The Wieczkowski Genealogical Tour of Poland – Day 4


Friday, June 9, 2023

We are in the (former) Prussian partition of Poland, where the Szymenderas, Grandpa’s mom’s family, came from. Józef and Marianna (yes, it seems all of my ancestors were named Mary and Joseph) Szymendera emigrated to Buffalo, NY in 1893 with their eldest daughter Katarzyna. Of all the relatives born in Poland, Katarzyna Szymendera is the only one I knew. She took her permanent vows as a Felician Sister in 1919, taking the name Sister Mary Celesta (Sister Celeste). We would often visit her in the infirmary at the convent until her death in 1980.

I knew nothing about this branch of the family except that their point of emigration was Luboniec. I even had some incorrect information that our tour manager Kasia Tonia was able to correct early on in our email correspondence. I always thought that my 2x great-grandmother’s maiden name was Świderska because that is what is given in her obituary. But Kasia found the birth certificate of Józef and Marianna’s first daughter Katarzyna that gives Marianna’s maiden name as Woźniak. Marianna was illegitimate, and what we think happened is that her mother eventually married a Świderski (but we still need to confirm that) and Marianna took that name as well (even after being married with a child herself). 

My father remembers his grandfather Józef Szymendera. Dad remembers rolling a ball back-and-forth with Grandpa Józef and Grandpa Józef calling out “kululu”. Dad was heartwarmingly surprised when Zbigniew told him that “kula” means ball in Polish!

We started the day in the State Archives in Poznań, Gniezno Branch. Zbigniew had found some records online, but he wanted to see if there was anything else available. We did find some information about my 3x great-grandparents in the Niedźwiady civil census. The civil census added people to the register when they moved into the village and crossed them out when they left.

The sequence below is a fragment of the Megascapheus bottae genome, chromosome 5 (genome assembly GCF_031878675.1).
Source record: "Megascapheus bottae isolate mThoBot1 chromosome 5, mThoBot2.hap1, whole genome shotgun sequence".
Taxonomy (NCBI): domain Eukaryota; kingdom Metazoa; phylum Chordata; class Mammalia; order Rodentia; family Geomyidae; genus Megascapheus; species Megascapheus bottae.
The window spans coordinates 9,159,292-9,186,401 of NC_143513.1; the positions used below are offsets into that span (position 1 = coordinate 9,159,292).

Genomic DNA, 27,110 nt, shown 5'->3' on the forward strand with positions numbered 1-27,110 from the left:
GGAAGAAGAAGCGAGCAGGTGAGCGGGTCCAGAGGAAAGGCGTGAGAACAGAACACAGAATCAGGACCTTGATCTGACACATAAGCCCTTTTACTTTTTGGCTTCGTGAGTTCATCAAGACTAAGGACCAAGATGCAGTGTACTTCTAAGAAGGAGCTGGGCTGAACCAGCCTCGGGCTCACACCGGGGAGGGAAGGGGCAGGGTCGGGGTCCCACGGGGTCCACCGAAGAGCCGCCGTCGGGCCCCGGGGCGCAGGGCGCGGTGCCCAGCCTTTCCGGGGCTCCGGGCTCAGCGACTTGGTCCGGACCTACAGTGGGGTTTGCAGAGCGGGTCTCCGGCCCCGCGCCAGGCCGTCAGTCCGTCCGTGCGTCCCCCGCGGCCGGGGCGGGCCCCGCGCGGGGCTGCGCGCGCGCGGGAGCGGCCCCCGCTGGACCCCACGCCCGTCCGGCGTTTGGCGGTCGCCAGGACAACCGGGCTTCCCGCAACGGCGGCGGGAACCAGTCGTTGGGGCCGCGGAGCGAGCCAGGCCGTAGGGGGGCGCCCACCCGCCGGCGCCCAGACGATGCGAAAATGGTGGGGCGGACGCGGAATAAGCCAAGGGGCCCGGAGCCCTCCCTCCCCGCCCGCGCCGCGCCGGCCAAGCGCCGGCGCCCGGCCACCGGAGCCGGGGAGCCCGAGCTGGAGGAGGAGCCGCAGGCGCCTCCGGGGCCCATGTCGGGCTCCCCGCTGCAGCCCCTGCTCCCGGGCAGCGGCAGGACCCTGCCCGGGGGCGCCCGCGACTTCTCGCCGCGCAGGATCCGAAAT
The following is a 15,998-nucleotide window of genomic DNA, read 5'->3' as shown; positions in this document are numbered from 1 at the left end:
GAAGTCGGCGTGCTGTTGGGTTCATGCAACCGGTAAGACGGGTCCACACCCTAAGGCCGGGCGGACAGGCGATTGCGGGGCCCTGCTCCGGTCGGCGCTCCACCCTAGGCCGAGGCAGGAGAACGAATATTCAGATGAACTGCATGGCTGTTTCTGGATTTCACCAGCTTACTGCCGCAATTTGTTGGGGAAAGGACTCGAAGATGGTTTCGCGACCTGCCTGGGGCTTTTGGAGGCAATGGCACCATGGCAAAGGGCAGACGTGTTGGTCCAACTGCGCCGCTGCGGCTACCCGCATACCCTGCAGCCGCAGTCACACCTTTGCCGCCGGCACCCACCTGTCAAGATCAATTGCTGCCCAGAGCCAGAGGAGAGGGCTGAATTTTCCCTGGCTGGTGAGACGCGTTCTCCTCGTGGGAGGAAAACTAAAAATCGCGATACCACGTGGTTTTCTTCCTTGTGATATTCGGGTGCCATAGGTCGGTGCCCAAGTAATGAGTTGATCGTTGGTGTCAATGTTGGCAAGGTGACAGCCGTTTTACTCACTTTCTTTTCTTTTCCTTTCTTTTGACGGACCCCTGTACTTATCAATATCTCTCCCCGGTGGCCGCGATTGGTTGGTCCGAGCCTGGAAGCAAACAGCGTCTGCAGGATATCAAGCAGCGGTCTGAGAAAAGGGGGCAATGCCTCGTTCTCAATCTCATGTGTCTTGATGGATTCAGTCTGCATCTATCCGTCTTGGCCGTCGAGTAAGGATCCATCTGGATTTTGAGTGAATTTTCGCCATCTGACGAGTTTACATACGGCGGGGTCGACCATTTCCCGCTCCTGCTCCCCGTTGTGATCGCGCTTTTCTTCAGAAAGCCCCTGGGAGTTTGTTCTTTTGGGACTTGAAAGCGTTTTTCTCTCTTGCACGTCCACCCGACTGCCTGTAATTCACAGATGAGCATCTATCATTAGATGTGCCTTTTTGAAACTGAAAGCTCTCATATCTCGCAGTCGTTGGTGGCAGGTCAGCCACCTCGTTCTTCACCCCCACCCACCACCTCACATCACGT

Finding the Szymenderas in the Niedźwiady civil census!

Here are my 3x great-grandparents Franciszek and Franciszka Szymendera – and some of their children and grandchildren – living in Niedźwiady and leaving in 1908

We spent the first part of the day visiting the villages and churches of my ancestors.

My 3x great-grandfather Franciszek Szymendera was born in 1840 in Wojciechowo.

His wife Franciszka Jakubowska was born in 1845 in Niedźwiady and baptized in St. Marten’s Church in Mchy. She and Franciszek Szymendera were married there in 1865. Their children, including my 2x great-grandfather Józef Szymendera, were baptized there. At that time, the family was living in Niedźwiady. Niedźwiady is one of the three oldest villages in the parish, dating to 1530. 

St. Marten’s Church in Mchy. The church was built in 1575-1616; it was plastered in 1900.
St. Marten’s Church in Mchy.

Józef Szymendera and my 2x great-grandmother Marianna Woźniak were married in 1888 in St. Lawrence’s Church in Zaniemyśl. This is also where my great-great-aunt Katarzyna, the only one of Józef and Marianna’s children to be born in Poland, was baptized in 1889. The church was built in 1840-1842 and was 2.9 miles from Luboniec, where the family lived. (Marianna was born in Luboniec in 1867).

St. Lawrence’s Church in Zaniemyśl.
St. Lawrence’s Church in Zaniemyśl. I love the light coming through the windows.
There was not much more to the village than what is seen in this photo.

All of the villages that we visited today were literally just a dozen houses and some farms. We drove through each and it took us a minute. In one, it looked like there were more cows than people. 

We knew that the last record of the Szymenderas had them moving to Cielnice in the 1920s. So in the afternoon, we went to Cielnice! We stopped to ask the first person we saw if she knew of any Szymenderas. She didn’t know anything – she had moved there recently. She walked us over to a couple (maybe in their 70s) who were working in their garden. This second woman immediately knew the name! Two sisters of her grandmother were “involved” with a Szymendera. He (first name unknown – we even asked a third woman – the oldest in the village – but she didn’t know) was betrothed to one sister but had a child with another. The father forced him to marry the first and they moved to France. We have no idea if this Szymendera is any relation to ours (Zbigniew hypothesizes it might be a son of my 2x great-grandfather’s sister), but we spent an amazing 30 minutes with this woman. She was a genealogist and showed us her photo album, with each photo labeled. She even had some documents and ID photos. She mentioned that two of her aunts (I think?) were sent to a German labor camp. Both returned, but one had lost an arm. That really hit me, and I couldn’t stop thinking it about for the rest of the day. That is history personified; the trauma is unthinkable; the resiliency of Polish citizens is admirable.



About DAY 5 you can read HERE.




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